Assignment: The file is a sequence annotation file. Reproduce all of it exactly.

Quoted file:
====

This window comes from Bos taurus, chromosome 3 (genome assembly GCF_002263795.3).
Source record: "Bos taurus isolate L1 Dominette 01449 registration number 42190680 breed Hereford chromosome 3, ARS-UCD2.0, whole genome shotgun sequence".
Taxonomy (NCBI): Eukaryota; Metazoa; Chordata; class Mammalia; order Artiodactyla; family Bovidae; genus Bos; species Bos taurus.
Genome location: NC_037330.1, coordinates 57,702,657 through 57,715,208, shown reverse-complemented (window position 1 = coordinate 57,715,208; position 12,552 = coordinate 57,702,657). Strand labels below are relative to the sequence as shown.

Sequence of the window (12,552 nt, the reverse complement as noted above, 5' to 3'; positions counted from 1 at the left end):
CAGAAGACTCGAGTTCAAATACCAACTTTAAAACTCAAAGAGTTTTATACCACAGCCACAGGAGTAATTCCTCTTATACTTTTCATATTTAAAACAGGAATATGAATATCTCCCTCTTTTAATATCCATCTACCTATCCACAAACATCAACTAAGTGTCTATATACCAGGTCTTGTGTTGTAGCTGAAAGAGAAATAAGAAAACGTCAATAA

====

This window comes from Bos taurus, chromosome 3 (genome assembly GCF_002263795.3).
Source record: "Bos taurus isolate L1 Dominette 01449 registration number 42190680 breed Hereford chromosome 3, ARS-UCD2.0, whole genome shotgun sequence".
Taxonomy (NCBI): Eukaryota; Metazoa; Chordata; class Mammalia; order Artiodactyla; family Bovidae; genus Bos; species Bos taurus.
Genome location: NC_037330.1, coordinates 57,702,657 through 57,715,208, shown reverse-complemented (window position 1 = coordinate 57,715,208; position 12,552 = coordinate 57,702,657). Strand labels below are relative to the sequence as shown.

Sequence of the window (12,552 nt, the reverse complement as noted above, 5' to 3'; positions counted from 1 at the left end):
CAGAAGACTCGAGTTCAAATACCAACTTTAAAACTCAAAGAGTTTTATACCACAGCCACAGGAGTAATTCCTCTTATACTTTTCATATTTAAAACAGGAATATGAATATCTCCCTCTTTTAATATCCATCTACCTATCCACAAACATCAACTAAGTGTCTATATACCAGGTCTTGTGTTGTAGCTGAAAGAGAAATAAGAAAACGTCAATAA